Come Rain or Come Shine review – a fine cast shines in Tim Finn’s goofy musical | australian theater
FForgive me for starting this review with a quote from a lousy movie – 500 Days of Summer – but while watching Come Rain or Come Shine, I remembered this line: “It’s not because she likes the same weird shit as you your soulmate.” Because the Melbourne Theater Company’s new musical is about a friendship born of a mutual love for the Great American Songbook – and not much else.
Here’s the gist: Old souls Ray (Angus Grant) and Emily (Gillian Cosgriff) bonded at college in the 1970s over their shared obsession with Ray Charles and Sarah Vaughan. Ray’s dropkick roommate Charlie (Chris Ryan) doesn’t care about music, much preferring sex, drugs, and rock ‘n’ roll. But it’s Charlie who marries Emily, both becoming boring corporate types, while Ray lives an eternal wandering adolescence as an ESL teacher in Spain.
The three remain connected through the decades. But when Ray comes back to visit, Charlie has a favor to ask him: there’s trouble in heaven, and he thinks Emily will fall in love with him again if she sees how great he is compared to their old pal. pathetic. Would he mind playing it to save their marriage?
The second release from the team behind the hugely successful Ladies in Black (director Simon Phillips, writer Carolyn Burns and composer and lyricist Tim Finn), Come Rain or Come Shine is a faithful adaptation of the comic novel by the same name of Kazuo Ishiguro in 2009. . For a story written by a Japanese-British, it’s a terribly white middle-class affair, zooming in on the problems of three not particularly interesting people who profess their deep friendship that, to viewers, seems paper thin. Not to mention a touch of fragile masculinity to boot, as Ray and Charlie conspire to essentially turn on Emily – the only female character whose depth is slowly revealed through her unhappy relationships with these needy and hopeless men. What’s supposed to be absurd realism unfolds like a confusing and confusing comedy of errors.
The musical does itself a disservice by relying, plot-wise, so heavily on timeless standards because the original songs instantly fall flat in comparison. Songs aren’t bad as long as they’re unforgettable; many of them serve as character expositions, sometimes superimposed on dueling matches à la Les Miserables, but none are particularly inspiring. The score, performed by a three-piece live band, has some brilliant moments, like a buildup of suspense when Ray, spotting Emily’s diary on the kitchen table, ponders whether or not to read it. But the liveliest musical moments are those punctuated by the characters’ favorite music, played on a turntable to the right of the stage.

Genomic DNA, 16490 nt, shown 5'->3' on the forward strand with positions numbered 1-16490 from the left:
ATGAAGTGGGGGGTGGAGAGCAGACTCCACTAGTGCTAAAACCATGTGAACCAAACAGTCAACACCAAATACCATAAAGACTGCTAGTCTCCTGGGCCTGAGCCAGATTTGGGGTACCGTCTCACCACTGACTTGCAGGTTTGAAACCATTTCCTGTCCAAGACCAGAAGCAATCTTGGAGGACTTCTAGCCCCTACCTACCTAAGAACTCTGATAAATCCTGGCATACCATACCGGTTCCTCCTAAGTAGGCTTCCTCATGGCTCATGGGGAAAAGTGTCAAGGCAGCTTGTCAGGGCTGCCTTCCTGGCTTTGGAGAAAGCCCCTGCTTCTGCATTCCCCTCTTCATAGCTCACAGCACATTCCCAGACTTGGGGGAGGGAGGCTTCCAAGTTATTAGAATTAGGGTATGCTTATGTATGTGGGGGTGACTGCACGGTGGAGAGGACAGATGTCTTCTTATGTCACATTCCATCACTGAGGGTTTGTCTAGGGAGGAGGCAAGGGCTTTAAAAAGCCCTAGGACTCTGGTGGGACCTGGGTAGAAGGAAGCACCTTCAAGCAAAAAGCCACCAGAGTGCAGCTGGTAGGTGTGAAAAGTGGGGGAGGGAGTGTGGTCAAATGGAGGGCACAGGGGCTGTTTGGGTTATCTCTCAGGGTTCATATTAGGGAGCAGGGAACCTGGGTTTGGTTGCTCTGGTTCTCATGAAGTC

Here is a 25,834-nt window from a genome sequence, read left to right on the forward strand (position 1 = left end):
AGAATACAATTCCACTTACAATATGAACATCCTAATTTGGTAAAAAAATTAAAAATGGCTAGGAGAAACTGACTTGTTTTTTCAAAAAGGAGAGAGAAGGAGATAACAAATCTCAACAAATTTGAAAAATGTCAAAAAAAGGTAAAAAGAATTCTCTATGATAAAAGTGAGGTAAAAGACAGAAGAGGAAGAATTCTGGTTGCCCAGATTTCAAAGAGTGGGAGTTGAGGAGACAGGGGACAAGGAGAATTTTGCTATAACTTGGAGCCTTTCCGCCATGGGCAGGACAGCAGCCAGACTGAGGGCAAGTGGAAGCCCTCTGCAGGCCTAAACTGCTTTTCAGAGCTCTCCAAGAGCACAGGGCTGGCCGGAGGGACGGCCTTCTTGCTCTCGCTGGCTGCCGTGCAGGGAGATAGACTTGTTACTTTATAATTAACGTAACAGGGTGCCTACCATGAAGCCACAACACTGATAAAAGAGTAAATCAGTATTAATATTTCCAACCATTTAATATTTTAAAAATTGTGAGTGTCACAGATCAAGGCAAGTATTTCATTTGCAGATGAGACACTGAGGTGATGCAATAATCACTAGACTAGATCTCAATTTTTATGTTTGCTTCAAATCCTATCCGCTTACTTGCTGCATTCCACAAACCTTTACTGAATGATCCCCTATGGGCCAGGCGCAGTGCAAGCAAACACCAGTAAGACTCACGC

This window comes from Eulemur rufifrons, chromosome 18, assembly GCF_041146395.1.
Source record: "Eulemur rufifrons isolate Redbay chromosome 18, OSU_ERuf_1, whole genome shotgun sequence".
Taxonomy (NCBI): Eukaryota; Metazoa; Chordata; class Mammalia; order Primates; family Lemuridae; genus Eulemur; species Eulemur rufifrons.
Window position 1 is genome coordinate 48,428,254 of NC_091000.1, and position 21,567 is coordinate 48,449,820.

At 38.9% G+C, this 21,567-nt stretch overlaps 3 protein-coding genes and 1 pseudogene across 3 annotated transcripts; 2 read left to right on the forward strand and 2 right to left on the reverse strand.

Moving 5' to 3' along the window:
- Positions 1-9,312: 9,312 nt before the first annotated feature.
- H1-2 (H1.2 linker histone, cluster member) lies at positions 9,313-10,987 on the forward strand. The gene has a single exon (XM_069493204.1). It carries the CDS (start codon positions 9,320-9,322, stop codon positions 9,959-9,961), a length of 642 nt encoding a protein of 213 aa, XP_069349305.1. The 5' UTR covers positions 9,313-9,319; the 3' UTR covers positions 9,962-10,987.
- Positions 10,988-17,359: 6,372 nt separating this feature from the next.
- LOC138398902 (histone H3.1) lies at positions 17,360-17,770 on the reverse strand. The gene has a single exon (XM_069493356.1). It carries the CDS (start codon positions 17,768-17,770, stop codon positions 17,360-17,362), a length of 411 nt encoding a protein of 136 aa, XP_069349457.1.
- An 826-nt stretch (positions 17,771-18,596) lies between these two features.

Still, the cast does a good job with an awkward script and story. The chemistry between Grant and the eminently likeable Cosgriff is palpable, especially during a charming dream sequence where the two enthusiastically riff on a medley of classic songs such as Blue Moon and What a Wonderful World. The three actors play both their teenager and their 40-year-old with aplomb – Ryan convinces as both a sleazy teenager and an awkward adult – aided by Sophie Woodward’s era-specific costumes, which are particularly adorable on Cosgriff.
Like Ray, Grant is particularly versatile. Some of his crazy scenes in the back half are funny, whether he’s tearing up a beanbag with his teeth or trying to recreate the smell of a dog cooking spices in a pan with an old boot (better don’t ask). It has the most enchanted audience, easily going from raucous slapstick to solemn pathos.
The production’s most impressive work is found in Dale Ferguson’s mesmerizing set design, which transforms the stage into various houses by means of sliding rooms. From a 1970s college flatshare and a Spanish bachelor pad, to a swanky one-bedroom London apartment, functional kitchen and sleek living room, airport and restaurant, the agility of the scenography brings every decor to life. seamlessly, feeling almost like magic. The group is obscured as silhouettes in an apartment window above – a nice touch adding a touch of cosmopolitan flair.
Come Rain or Come Shine doesn’t end with a bang but a moan, as the characters realize some big truths about friendship and aging, or something like that. With some moments of great humor and good performances, it’s a pretty entertaining way to spend a few hours, if not underwhelming given its team’s pedigree. But the story itself is the oldest in the book: a few privileged bores moaning about their mundane midlife crises. In other words, much ado about nothing.